Temperament and Behavior

Collies are renowned for their gentle and friendly temperament. They are exceedingly loyal to their families, often forming a close bond with one member in particular but showing affection to all. Unlike some breeds that may exhibit strong guarding instincts or high prey drive, Collies tend to be more focused on their human companions, making them excellent family pets. Their herding heritage does instill a protective nature, but they are more likely to herd people (especially children) gently than to show aggression.

Intelligence and Trainability

Collies stand out significantly in terms of intelligence and trainability. They are quick learners, eager to please, and capable of performing a wide range of tasks, from obedience to agility. This makes them versatile dogs that can excel in various activities, including herding trials, dog sports, and therapy work. Their intelligence sets them apart from breeds that may be more challenging to train or those with a more independent nature, making Collies ideal for first-time dog owners looking for a trainable and responsive companion.

Exercise and Activity Needs

While Collies are adaptable to different living situations, they thrive with regular exercise and mental stimulation. Their energy levels are moderate compared to more high-energy breeds like Border Collies or Australian Shepherds, but they still require daily walks, playtime, and training sessions to stay healthy and happy. This balance of activity needs makes them suitable for families or individuals who can provide regular but not overly demanding physical activities, differentiating them from breeds with higher or lower energy levels.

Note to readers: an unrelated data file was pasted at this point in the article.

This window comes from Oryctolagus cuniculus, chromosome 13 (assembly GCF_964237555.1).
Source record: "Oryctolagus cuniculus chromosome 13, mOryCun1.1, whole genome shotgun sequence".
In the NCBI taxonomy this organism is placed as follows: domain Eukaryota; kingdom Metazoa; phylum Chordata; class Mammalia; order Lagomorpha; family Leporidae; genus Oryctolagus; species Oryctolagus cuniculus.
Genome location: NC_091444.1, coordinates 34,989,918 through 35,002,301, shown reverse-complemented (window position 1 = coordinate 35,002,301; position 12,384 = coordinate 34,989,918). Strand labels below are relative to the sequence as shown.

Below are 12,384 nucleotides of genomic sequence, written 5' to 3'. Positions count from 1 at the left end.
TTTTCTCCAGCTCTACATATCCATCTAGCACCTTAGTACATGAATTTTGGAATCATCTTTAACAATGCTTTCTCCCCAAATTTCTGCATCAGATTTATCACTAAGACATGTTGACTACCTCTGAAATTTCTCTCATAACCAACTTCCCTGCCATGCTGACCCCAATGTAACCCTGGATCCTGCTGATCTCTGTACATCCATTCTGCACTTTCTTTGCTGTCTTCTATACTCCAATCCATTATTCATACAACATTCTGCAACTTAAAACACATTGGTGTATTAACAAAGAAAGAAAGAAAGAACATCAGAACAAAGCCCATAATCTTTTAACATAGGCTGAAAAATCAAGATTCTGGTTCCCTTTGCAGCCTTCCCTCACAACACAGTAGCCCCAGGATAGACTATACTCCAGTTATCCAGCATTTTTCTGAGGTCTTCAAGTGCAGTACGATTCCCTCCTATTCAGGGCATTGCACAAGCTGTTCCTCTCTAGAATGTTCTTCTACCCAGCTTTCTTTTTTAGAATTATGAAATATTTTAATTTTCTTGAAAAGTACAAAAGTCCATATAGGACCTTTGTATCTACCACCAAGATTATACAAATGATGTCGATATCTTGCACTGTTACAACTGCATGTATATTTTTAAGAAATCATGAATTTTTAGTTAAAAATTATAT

Health and Longevity

Collies are generally healthy, but like all breeds, they are prone to certain genetic health issues, such as Collie Eye Anomaly (CEA) and hip dysplasia. Responsible breeding practices have reduced the prevalence of these conditions, but potential owners should be aware of the breed’s health considerations. Collies typically have a lifespan of 12 to 14 years, which is on par with many breeds of similar size but longer than some larger breeds, highlighting the importance of good care and regular veterinary check-ups.